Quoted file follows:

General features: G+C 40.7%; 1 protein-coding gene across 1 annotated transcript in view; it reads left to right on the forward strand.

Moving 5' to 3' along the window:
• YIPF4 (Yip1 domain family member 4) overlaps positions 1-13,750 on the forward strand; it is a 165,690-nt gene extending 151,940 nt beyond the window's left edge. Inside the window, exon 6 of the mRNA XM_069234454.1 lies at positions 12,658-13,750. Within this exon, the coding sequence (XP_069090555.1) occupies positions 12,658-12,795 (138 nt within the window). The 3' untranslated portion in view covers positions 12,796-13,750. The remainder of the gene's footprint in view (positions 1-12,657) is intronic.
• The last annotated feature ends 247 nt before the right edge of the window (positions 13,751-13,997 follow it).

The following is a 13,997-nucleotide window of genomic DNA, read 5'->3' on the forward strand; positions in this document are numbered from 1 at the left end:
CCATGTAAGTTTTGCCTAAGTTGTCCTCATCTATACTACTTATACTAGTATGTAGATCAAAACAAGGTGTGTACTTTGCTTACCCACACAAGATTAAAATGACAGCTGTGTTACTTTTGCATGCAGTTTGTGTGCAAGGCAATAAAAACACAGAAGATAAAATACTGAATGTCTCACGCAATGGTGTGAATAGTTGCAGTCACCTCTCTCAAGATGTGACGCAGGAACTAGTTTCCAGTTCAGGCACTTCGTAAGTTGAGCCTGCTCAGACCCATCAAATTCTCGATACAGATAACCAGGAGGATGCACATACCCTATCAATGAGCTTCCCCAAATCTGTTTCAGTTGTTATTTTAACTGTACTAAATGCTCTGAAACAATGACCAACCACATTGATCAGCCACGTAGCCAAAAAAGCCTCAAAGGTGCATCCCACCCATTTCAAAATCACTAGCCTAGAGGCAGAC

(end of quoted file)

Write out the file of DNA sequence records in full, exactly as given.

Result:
General features: G+C 40.7%; 1 protein-coding gene across 1 annotated transcript in view; it reads left to right on the forward strand.

Moving 5' to 3' along the window:
• YIPF4 (Yip1 domain family member 4) overlaps positions 1-13,750 on the forward strand; it is a 165,690-nt gene extending 151,940 nt beyond the window's left edge. Inside the window, exon 6 of the mRNA XM_069234454.1 lies at positions 12,658-13,750. Within this exon, the coding sequence (XP_069090555.1) occupies positions 12,658-12,795 (138 nt within the window). The 3' untranslated portion in view covers positions 12,796-13,750. The remainder of the gene's footprint in view (positions 1-12,657) is intronic.
• The last annotated feature ends 247 nt before the right edge of the window (positions 13,751-13,997 follow it).

The following is a 13,997-nucleotide window of genomic DNA, read 5'->3' on the forward strand; positions in this document are numbered from 1 at the left end:
CCATGTAAGTTTTGCCTAAGTTGTCCTCATCTATACTACTTATACTAGTATGTAGATCAAAACAAGGTGTGTACTTTGCTTACCCACACAAGATTAAAATGACAGCTGTGTTACTTTTGCATGCAGTTTGTGTGCAAGGCAATAAAAACACAGAAGATAAAATACTGAATGTCTCACGCAATGGTGTGAATAGTTGCAGTCACCTCTCTCAAGATGTGACGCAGGAACTAGTTTCCAGTTCAGGCACTTCGTAAGTTGAGCCTGCTCAGACCCATCAAATTCTCGATACAGATAACCAGGAGGATGCACATACCCTATCAATGAGCTTCCCCAAATCTGTTTCAGTTGTTATTTTAACTGTACTAAATGCTCTGAAACAATGACCAACCACATTGATCAGCCACGTAGCCAAAAAAGCCTCAAAGGTGCATCCCACCCATTTCAAAATCACTAGCCTAGAGGCAGAC